Image credit: hamron
At Morning Call you’ll be served what is fondly referred to as a beignet, also known as the “French Market doughnut.” They’re fluffy and chewy but have a great deal of substance. Some are served with special toppings or fillings but the traditional beignet is simply sprinkled with powdered sugar and served hot out of the oil bin.
4. Spudnuts (Charlottesville, Virginia)
Image credit: Nick Bair
The Spudnuts store in Charlottesville is the last of a chain that used to exist across the nation. Today you’ll really only find this one store unless you go out to the West Coast. These doughnuts are incredibly special because they are made with potatoes. The small, fluffy doughnuts have a unique taste you won’t find in most bakeries.
3. Top Pot (Seattle, Washington)
Image credit: faeryboots
Top Pot is to Seattle what Doughnut Planet is to New York City. They serve delectable doughnuts that have been created by some of the most creative chefs and bakers in the area. Their sweet treats are made from the finest ingredients and are as close to a gourmet doughnut as you’re going to get in the Seattle area.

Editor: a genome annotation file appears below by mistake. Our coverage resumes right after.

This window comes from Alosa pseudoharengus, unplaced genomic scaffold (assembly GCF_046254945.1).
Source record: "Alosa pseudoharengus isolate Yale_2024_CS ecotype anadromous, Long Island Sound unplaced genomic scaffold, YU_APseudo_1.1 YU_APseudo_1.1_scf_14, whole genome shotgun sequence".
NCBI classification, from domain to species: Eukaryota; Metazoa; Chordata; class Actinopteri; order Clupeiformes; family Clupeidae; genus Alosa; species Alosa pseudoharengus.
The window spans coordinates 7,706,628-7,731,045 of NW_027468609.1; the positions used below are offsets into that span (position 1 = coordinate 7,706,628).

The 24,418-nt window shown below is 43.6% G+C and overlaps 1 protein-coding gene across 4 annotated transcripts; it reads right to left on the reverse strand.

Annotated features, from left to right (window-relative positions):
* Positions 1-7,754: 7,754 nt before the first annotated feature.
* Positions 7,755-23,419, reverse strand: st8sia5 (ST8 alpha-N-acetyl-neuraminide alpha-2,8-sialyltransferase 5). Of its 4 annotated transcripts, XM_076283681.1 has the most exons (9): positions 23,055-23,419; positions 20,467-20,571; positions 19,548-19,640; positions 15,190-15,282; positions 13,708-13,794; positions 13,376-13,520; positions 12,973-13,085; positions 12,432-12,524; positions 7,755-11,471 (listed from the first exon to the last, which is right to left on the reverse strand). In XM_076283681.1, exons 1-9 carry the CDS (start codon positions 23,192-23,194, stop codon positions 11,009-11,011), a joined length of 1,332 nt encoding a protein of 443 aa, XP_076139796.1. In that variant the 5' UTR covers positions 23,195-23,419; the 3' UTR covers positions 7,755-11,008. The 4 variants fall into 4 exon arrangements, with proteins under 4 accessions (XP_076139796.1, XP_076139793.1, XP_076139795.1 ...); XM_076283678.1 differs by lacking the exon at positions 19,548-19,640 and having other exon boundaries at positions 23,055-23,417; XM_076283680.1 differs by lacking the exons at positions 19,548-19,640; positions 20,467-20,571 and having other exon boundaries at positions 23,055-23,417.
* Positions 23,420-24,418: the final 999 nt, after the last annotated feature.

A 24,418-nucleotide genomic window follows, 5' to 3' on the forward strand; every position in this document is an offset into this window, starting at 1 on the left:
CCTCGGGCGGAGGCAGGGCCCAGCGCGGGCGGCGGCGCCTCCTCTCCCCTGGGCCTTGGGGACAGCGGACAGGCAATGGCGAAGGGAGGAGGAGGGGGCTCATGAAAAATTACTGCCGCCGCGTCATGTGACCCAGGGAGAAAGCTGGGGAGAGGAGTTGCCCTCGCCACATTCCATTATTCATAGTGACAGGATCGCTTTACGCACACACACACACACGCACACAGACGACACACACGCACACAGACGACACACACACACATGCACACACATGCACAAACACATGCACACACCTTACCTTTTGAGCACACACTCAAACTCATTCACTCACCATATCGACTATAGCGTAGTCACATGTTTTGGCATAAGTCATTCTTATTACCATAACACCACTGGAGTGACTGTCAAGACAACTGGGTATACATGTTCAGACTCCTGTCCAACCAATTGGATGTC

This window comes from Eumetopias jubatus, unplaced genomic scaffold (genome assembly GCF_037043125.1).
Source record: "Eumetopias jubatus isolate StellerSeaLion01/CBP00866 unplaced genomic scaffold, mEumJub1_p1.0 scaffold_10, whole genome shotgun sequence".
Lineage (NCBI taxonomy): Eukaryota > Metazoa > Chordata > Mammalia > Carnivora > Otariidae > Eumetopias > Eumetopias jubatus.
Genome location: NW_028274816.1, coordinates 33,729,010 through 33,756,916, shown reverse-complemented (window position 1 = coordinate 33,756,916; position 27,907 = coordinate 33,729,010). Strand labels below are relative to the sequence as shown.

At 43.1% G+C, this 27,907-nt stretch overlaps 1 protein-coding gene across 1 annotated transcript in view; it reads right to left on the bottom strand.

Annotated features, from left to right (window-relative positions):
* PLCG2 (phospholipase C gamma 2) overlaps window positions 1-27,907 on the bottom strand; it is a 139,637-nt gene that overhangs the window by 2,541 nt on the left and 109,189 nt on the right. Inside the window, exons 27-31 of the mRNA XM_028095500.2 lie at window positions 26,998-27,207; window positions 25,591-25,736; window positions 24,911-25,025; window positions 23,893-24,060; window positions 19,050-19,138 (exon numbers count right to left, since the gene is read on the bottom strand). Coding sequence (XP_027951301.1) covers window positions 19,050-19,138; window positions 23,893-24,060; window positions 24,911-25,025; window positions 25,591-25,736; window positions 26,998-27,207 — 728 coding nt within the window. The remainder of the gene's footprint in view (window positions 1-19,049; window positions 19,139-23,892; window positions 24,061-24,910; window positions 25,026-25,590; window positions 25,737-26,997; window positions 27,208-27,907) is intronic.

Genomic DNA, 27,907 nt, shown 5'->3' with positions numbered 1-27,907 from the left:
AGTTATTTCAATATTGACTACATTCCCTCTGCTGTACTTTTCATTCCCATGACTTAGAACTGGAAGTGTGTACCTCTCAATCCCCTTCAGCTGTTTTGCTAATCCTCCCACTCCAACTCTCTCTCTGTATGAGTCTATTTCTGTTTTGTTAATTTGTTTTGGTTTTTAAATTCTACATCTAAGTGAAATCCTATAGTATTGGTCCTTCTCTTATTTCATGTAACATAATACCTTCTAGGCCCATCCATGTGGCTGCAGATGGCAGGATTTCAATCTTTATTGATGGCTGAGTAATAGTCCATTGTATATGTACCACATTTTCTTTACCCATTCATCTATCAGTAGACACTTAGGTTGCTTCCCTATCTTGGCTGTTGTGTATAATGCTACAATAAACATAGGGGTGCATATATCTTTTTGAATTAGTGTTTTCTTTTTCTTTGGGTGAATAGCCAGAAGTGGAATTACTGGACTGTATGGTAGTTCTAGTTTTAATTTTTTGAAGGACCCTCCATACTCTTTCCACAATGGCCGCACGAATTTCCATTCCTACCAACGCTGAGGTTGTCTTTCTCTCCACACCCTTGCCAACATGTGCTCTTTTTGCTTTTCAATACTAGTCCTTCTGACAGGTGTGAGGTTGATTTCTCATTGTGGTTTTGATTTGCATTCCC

2. Zingerman’s Bakehouse (Ann Arbor, Michigan)
Image credit: *ejk*
Zingerman’s Bakehouse is one of the hottest bakeries in the Ann Arbor, Michigan area and their doughnuts are certainly nothing to sneeze at. The doughnuts here have two special ingredients: lemon zest and nutmeg. The trailer behind the roadhouse is home to the bakery itself and if you’re lucky you’ll get to see these chewy treats hitting the fryers.
1. Randy’s Donuts (Los Angeles, California)
Image credit: zemistor
Randy’s Donuts has been around since the 1950′s and is as popular as a movie icon as it is for the doughnuts they serve. Despite the 22-foot doughnut that adorns the roof, the little shop has earned its reputation – especially for its glazed doughnut. Not everyone can balance the perfect ratio of doughnut to glaze, but Randy’s has the recipe down pat.
Are you hungry for a doughnut yet? If so, you certainly have quite a few places to choose from. Try to hit one of these incredible doughnut shops the next time you’re on the road. Your stomach won’t regret the experience!